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By Majid Fakhry

This is often a very good resource on a tough topic. Islamic neoplatonism is a posh internet of principles made fairly obtainable through this publication. Thankyou for the scholarship it should have taken to provide it.

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79. Cf. Kita¯b al-Burha¯n, p. 48. Al-Fa¯ra¯bi and the Greek Legacy 29 followed by a discussion of those actions or affections of the soul dealt with in the Parva Naturalia, known to the Arabs as Sense and Sensibles (Kita¯b al-Hiss wa‘l-Mahsu¯s), of which a large part was known to the Arabs. Those ˙ actions and affections include health and sickness, youth and old age, life and death, sleep and divination by dreams, memory and recollection. In discussing divination by dreams, we are told by al-Fa¯ra¯bi, Aristotle observed that the natural powers of the soul are not sufficient to explain those prognostications and forebodings which warn of future events.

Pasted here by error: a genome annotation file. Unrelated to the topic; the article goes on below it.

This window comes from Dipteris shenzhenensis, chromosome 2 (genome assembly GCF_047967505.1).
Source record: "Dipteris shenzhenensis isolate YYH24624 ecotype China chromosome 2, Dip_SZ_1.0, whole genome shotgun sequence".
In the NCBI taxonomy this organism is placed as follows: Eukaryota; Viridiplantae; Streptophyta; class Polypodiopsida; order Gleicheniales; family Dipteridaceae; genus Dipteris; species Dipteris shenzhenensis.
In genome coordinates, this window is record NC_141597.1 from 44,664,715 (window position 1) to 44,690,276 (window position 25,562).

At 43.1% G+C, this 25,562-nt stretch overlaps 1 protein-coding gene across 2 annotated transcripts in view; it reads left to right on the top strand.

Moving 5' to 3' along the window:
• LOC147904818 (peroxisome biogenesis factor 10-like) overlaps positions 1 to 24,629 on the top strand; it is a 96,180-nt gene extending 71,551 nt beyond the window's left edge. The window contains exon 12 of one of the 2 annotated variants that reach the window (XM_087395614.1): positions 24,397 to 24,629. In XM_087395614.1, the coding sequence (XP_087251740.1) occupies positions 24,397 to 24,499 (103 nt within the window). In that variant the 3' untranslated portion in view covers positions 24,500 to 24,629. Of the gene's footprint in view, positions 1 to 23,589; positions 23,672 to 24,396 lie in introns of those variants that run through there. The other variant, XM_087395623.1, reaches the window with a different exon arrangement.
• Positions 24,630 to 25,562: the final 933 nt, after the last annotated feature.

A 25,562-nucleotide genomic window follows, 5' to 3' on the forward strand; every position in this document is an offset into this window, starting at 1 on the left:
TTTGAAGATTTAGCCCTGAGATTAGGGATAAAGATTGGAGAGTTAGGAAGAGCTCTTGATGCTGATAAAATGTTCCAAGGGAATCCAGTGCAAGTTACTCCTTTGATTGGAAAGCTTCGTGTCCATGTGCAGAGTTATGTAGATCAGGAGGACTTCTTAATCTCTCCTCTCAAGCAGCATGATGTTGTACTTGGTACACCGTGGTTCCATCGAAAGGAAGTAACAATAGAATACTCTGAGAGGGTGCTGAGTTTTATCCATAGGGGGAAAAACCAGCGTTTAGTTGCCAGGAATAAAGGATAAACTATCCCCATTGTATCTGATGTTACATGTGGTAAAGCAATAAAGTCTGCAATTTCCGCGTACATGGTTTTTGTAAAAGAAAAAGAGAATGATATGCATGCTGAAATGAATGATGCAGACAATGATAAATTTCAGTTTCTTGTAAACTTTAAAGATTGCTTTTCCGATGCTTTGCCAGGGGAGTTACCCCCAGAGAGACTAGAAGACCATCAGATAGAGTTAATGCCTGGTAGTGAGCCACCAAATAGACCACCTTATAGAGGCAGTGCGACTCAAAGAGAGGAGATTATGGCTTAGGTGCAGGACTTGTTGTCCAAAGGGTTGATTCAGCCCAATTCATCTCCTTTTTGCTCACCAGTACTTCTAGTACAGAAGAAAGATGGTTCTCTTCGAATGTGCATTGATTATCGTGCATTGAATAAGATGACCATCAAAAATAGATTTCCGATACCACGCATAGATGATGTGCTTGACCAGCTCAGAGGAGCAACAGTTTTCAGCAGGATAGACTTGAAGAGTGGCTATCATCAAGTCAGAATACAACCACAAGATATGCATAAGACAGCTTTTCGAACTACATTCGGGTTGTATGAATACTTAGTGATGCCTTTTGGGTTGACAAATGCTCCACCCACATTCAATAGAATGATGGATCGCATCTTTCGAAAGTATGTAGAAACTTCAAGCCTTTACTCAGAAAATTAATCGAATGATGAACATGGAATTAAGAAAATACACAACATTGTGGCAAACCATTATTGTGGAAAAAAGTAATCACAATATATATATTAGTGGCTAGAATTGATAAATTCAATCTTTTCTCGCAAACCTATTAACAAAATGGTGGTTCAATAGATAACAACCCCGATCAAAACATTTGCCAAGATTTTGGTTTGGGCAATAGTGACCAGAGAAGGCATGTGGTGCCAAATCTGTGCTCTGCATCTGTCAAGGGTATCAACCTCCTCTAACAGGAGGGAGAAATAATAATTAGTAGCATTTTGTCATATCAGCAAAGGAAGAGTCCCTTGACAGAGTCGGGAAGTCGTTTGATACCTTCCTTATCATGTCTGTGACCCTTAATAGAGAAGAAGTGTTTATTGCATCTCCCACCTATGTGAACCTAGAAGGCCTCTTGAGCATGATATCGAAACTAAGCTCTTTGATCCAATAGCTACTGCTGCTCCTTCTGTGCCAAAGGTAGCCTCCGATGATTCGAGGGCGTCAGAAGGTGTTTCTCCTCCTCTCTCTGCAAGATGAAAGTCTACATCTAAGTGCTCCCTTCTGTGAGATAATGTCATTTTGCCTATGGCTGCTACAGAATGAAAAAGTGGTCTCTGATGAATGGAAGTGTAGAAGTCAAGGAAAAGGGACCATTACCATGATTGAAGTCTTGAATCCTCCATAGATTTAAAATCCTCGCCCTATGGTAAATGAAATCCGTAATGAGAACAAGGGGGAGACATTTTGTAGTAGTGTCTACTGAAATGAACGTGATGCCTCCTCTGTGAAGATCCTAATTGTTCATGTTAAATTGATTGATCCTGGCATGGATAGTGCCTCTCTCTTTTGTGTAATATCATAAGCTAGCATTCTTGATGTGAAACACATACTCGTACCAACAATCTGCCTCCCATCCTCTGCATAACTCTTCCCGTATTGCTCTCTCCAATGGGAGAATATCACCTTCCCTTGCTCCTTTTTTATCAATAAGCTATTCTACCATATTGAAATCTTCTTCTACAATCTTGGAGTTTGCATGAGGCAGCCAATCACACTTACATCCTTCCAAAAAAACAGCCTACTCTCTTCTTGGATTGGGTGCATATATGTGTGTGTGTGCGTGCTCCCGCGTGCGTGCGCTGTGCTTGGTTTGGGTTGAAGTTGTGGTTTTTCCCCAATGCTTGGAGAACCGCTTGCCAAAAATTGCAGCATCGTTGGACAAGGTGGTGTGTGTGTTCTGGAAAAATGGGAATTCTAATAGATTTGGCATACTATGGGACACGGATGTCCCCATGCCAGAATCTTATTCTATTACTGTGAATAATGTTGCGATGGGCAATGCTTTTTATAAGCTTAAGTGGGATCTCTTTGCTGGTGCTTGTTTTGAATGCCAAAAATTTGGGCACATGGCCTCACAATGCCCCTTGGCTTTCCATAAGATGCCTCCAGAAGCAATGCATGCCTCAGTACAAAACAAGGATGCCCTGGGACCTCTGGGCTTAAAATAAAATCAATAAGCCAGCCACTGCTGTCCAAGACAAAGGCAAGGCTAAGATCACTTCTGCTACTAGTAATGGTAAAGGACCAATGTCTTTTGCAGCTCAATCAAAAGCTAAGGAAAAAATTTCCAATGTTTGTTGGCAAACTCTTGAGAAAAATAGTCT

P. 43. 6. Cf. Laws, I, 628 d. 8. Cf. Laws, I, 631 c. 14. Cf. Laws, II, 653. 24 Al-Fa¯ra¯bi, Founder of Islamic Neoplatonism In Book V, Plato, we are told, speaks of the soul as the most divine element in the human being, the element that should therefore be favored next to God. It is incumbent on the lawgiver to lay down the laws of caring for the soul and the body and the ways in which the cardinal virtues of justice, temperance and courage are instilled in the soul through a process of habituation.

The second alternative is equally unwarranted, for the consensus (ijtima¯‘ )54 of learned scholars is known with certainty to be conclusive evidence for the truthfulness of their positions. This leaves the third alternative; namely, that those who allege that there is any disagreement on fundamentals (usu¯l ) between the Two Sages suffer actually from ignorance or poor judgment, as al-Fa¯ra¯bi then proceeds to show. In support of this thesis, he begins by conceding that there were indeed certain differences of temper or demeanor between the Two Sages, such as Plato’s otherworldliness and contempt for earthly possessions, as contrasted with Aristotle’s worldliness, as illustrated by his marriage, his service to Alexander, the king, and his amassing of fortune.

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